Fantasy logoFantasy

Fantasy Football: A Commissioner's Checklist, Part II

CANTON, OH - AUGUST 9: Josh Reed #82 of the Buffalo Bills looks for running room after catching a pass against the Tennessee Titans during the Pro Football Hall of Fame Game at Fawcett Stadium on August 9, 2009 in Canton, Ohio. The Titans defeated the Bills 21-18. (Photo by Joe Robbins/Getty Images)
Dennis Towle Jr.Contributor IAugust 12, 2009

Now, I have dabbled with almost every free website that offers the ability to create your own leagues.

I personally run most of my leagues through Yahoo!, though I do have leagues with major carriers CBS Sports, ESPN, FOX, and, plus smaller carriers FleaFlicker, HomeGrown, and KFFL.

So, for purposes of explanation, I will use Yahoo! Fantasy Football Leagues as the model for my explanations. Most of the other websites are very similar in their setups, it’s just their aesthetics that make them each unique.


For most leagues in Yahoo! the default setup begins with 12 teams in one division. (Personally, I like 12 teams in two divisions.) I have seen a lot of 10 team leagues, and I guess that if you are forming your league close to the beginning of the football season, it might be easier to fill.

I have also seen 16 and 20 team leagues, but those leagues are so thin on talent for each team that it is NOT as competitive as it could be. We’ll go with the default 12 teams.


Scoring Type

For most leagues in Yahoo! the default setup is for Head-To-Head Leagues. The other options are Point Based Leagues and Keeper Leagues. Personally, I found Points Based leagues a lot less fun than Head-To-Head leagues.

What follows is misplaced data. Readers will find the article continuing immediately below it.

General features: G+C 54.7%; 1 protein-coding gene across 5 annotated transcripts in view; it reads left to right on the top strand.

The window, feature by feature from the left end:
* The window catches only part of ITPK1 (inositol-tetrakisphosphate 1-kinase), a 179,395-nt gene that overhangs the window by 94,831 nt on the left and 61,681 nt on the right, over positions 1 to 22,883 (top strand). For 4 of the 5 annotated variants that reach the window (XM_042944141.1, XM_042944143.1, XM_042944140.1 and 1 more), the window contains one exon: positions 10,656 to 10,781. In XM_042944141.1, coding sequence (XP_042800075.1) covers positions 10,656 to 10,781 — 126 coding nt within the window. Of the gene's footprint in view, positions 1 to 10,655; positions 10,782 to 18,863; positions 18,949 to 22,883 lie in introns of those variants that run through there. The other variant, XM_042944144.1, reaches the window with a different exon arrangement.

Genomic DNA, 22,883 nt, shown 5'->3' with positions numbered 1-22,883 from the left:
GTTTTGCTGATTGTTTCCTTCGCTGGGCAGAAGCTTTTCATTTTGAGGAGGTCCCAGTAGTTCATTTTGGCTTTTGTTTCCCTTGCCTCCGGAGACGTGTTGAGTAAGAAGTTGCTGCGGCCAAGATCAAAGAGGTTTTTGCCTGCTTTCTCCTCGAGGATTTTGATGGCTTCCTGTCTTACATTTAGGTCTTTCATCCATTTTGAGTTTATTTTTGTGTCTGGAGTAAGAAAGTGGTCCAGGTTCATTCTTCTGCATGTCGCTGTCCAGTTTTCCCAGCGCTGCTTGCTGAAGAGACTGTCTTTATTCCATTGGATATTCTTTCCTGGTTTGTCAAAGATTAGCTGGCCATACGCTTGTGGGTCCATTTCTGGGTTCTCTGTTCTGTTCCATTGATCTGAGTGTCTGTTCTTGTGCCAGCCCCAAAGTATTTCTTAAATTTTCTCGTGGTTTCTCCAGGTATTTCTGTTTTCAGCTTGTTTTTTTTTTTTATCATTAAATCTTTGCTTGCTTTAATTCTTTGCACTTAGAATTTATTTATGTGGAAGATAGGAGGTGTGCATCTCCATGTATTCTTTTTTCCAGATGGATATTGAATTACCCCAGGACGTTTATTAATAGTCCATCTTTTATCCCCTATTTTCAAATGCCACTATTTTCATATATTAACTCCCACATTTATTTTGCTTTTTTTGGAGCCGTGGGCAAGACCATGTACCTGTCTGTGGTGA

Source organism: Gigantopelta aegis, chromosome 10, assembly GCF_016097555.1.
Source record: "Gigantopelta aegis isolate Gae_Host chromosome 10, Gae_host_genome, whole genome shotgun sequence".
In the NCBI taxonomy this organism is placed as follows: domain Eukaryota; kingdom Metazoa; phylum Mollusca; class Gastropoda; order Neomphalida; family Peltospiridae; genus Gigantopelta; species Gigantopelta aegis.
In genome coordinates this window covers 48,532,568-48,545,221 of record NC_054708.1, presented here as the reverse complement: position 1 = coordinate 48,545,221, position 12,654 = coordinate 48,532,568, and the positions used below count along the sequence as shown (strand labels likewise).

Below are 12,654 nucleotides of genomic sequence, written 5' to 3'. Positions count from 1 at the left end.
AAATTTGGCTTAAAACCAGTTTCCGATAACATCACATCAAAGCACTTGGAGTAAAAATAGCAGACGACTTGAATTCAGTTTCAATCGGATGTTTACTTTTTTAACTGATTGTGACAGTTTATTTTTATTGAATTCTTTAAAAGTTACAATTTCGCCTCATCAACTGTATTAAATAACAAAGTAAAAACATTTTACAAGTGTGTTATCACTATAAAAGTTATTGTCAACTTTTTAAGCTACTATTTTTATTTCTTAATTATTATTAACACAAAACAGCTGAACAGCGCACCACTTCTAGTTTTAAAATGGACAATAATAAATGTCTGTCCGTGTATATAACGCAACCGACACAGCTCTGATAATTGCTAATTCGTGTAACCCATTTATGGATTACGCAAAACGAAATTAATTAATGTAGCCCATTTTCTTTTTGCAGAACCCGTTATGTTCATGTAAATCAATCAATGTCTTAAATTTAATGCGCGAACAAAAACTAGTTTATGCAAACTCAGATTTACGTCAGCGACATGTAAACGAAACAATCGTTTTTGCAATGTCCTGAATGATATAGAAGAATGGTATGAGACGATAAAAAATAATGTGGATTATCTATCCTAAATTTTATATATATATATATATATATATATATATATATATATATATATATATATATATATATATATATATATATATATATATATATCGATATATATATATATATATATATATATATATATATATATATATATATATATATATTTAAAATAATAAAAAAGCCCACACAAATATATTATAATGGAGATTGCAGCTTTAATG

I never joined a Keepers League because no one wants to stick around in one league from year to year except the core three or four managers in the league that have the best players already on their roster. We’ll use Head-To-Head.



Everybody joins fantasy football leagues to go to the playoffs for the chance to win it all. That being said, I think that the playoffs are the culmination of a long season, and sometimes the best part of the season.

For most leagues in Yahoo! the default setup is Week 15 and 16 with four teams for the playoffs. Now for me, that leaves a lot of teams out of the playoffs with the competition being too short-lived.

There are other configurations to choose from, but I prefer Week 15, 16 and 17 with eight teams for the playoffs.

This configuration does several things: It gets eight of the 12 teams from the league into the playoffs; every team in the playoff plays each week (no byes); teams that lose get put into a loser’s bracket so that first loss won’t end their season; and it puts the championship game and the third place game on the last week of the season, which makes for some pretty creative player choices.


Other Settings

You can choose different options for playoff seeding, the default is acceptable. There are options for the number of Player Acquisitions during the Year and during the Week—I like to say No Maximum to each because I hate being limited, especially early on when injuries can and do occur and you have to make moves.

For Trades, there is also an option for Max Trades Per Season—again, I like to say No Maximum. I set the Trade End Date to the last day available, the Trade Review to League Votes, and I set the Trade Rejection Time to two days (this seems long enough to figure if a trade is good or bad, and it allows the traders time to set their lineups).

For Waiver Time I prefer one day, and I set Weekly Waivers to No. For Post Draft Players, I set this to Free Agents so that every player is available right after the draft, no waiting to see what you can get to fix what you need.


Roster Positions

1-QB, 3-WR, 2-RB, 1-TE, 1-K, 1-DST and 6 Bench is the default configuration.

I started out this way and it worked for several years. But, for the past few years, I tweaked the lineup to garner some more scoring and make the player decisions a little more interesting.